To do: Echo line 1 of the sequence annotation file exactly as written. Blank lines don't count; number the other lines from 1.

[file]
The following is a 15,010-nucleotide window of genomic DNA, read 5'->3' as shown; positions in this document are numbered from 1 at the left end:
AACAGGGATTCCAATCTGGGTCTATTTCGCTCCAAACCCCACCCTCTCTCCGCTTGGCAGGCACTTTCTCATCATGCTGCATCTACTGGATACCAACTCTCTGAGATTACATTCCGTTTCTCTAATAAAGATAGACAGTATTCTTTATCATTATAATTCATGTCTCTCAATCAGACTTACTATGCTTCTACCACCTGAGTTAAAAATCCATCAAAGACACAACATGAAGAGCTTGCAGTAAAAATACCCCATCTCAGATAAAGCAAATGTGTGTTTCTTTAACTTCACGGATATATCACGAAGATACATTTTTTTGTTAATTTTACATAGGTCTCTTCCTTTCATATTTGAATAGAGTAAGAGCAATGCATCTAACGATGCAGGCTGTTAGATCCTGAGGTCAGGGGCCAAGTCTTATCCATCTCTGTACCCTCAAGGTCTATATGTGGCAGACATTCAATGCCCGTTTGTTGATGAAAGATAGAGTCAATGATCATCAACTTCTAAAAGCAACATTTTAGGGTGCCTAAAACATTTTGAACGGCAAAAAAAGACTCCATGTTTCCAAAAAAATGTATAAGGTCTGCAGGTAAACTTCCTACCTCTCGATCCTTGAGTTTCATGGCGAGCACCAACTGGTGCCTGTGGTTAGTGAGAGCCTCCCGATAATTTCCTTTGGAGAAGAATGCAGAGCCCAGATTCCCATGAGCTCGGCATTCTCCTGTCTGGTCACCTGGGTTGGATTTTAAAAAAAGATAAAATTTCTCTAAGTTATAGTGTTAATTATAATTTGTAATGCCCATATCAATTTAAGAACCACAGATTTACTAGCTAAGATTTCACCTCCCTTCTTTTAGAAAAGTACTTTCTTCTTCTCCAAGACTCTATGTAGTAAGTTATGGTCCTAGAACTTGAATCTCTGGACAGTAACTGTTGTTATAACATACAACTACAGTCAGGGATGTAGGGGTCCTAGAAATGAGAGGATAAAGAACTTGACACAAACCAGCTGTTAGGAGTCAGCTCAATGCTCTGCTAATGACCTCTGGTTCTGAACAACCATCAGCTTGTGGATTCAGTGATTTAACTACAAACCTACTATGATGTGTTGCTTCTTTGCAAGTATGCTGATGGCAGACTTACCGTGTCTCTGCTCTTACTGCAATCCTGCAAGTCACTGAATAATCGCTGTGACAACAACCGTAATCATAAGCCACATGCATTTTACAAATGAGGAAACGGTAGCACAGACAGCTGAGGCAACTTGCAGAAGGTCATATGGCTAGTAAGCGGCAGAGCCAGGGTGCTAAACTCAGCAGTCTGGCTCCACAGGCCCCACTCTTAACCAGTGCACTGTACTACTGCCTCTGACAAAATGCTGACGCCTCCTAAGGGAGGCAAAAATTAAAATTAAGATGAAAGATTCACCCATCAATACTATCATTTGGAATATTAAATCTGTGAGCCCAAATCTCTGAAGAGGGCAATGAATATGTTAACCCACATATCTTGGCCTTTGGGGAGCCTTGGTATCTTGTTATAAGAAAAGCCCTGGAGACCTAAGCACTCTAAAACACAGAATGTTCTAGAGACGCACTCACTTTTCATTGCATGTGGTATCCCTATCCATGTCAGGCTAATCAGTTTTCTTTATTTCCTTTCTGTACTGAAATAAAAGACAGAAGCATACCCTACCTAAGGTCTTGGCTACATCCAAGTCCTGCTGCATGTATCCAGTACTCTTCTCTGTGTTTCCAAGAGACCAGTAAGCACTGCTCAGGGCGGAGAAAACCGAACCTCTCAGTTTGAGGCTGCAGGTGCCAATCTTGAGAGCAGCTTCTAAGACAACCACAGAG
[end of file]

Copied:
The following is a 15,010-nucleotide window of genomic DNA, read 5'->3' as shown; positions in this document are numbered from 1 at the left end: